Odd Culture

Top Techniques and Tips for Macro Photography

posted by Chris Valentine

Many people who enjoy landscape photography, like Elvis Dzebic, also enjoy macro photography. This is a very wide topic, which is why so many photographers like it. One of the greatest things about macro photography is that you can do it indoors, which means you’re less reliant on the weather. That said, it is a bit of an art form, and you’ll find that you will have to go through quite a bit of trial and error before you get that perfect shot. So what do you need to know?

Equipment

You will need:

  • A good close up lens. While this usually doesn’t give fantastic optical quality, it is quite affordable. Hence, it is perfect for the beginner who is considering macro photography. Usually, these lenses simply screw on to your existing lens, in the same way as filters. It’s basically as if you have put a magnifying glass in front of you.
  • An extension tube, which is a little bit more expensive. In fact, if you go for a good quality one, it is as expensive as a lens. These tubes sit between the body of your camera and the lens, which means the focusing distance is increased. You purchase these in sets, giving you some degree of choice in terms of how much you want to magnify something. Be aware that the autofocus on your lens is unlikely to still work unless you purchase a really expensive model. That said, using manual focus is better with macrophotography anyway. Extension tubes are better than macro lenses, because you have greater control over the optical quality, since you’re not using a filter. Furthermore, you can achieve massive magnification, sometimes more than you would with a dedicated macro lens.
  • If you are at the point that you know macro photography is for you, then you need a dedicated lens. Make sure it has a 1:1 ratio at least, meaning that the sensor will show your objects in life size. The focus can go all the way down to just a couple of centimeters. The quality is fantastic, particularly if you have purchased a fixed focal length, prime lens, which comes with fast apertures. While you may be reluctant to invest in such an expensive lens, remember that you can use them for short range telephoto pictures, and for portrait photography as well.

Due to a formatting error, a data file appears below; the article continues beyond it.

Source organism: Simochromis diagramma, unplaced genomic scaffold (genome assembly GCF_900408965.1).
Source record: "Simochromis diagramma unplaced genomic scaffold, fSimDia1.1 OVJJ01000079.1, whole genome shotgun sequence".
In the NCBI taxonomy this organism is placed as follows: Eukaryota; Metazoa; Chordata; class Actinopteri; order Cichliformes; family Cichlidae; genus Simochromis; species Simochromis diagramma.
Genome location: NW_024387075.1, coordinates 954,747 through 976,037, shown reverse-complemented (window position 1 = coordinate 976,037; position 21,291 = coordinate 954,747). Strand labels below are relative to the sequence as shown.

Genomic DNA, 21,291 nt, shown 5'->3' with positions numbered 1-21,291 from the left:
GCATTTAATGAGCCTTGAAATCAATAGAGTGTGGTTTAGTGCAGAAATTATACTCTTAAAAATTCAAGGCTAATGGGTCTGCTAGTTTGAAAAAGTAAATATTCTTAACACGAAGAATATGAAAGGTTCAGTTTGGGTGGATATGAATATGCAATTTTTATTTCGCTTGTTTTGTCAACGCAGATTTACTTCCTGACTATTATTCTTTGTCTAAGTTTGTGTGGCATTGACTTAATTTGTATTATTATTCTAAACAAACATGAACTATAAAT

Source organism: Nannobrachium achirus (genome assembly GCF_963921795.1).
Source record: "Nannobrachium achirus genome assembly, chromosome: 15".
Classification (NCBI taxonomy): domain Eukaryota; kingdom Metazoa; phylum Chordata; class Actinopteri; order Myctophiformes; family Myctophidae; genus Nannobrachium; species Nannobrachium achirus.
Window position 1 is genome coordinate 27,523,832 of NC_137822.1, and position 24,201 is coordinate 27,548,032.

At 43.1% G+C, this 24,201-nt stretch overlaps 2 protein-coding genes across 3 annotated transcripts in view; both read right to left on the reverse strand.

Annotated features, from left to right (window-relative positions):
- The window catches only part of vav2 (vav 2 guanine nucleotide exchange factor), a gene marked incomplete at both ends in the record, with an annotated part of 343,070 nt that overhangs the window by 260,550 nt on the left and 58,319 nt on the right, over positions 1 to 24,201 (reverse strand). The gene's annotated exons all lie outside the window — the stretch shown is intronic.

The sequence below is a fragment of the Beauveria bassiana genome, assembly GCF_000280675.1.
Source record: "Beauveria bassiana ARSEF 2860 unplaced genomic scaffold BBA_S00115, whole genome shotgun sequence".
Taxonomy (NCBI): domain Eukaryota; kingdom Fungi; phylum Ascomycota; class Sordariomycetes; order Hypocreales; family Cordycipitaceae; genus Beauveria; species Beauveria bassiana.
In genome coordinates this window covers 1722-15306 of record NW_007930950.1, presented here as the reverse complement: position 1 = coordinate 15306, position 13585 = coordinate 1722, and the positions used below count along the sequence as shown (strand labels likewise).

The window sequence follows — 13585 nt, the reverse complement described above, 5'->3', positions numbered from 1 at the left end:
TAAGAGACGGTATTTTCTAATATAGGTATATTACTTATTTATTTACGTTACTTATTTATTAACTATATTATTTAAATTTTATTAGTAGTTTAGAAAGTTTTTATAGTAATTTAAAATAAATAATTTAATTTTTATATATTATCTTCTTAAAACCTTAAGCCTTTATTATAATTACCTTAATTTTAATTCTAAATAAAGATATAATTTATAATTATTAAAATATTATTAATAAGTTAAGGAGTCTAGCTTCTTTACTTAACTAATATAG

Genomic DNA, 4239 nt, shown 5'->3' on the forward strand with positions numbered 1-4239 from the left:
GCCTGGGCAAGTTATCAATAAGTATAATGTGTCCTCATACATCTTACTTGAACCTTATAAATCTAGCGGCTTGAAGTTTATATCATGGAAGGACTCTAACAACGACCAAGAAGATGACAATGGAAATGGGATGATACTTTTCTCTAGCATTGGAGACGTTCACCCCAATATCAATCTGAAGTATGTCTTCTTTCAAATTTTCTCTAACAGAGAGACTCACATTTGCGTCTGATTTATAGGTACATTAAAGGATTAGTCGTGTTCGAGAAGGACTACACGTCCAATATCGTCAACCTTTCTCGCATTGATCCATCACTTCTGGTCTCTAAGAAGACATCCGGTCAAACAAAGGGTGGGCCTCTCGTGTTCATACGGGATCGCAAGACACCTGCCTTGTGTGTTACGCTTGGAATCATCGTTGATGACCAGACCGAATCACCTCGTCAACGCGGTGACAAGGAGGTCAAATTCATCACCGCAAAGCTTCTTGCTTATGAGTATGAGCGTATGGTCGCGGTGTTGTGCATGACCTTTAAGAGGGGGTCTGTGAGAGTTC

• A remote release. It doesn’t matter if it’s cable or wireless. Because you are using such high magnifications, simply pressing the shutter release can make your camera shake, and this can totally ruin your shot, even if you have stabilization in place. Remote releases are really cheap, so not purchasing one really is false economy.

Hopefully, these tips will help you to get started in the world of macro photography. If you have the above equipment, all that is left to do is get shooting. It is through practice that you will learn how to take the best shots. Plus, assuming you have a DSLR, it doesn’t matter if you take lots of useless shots, since you can simply delete them.

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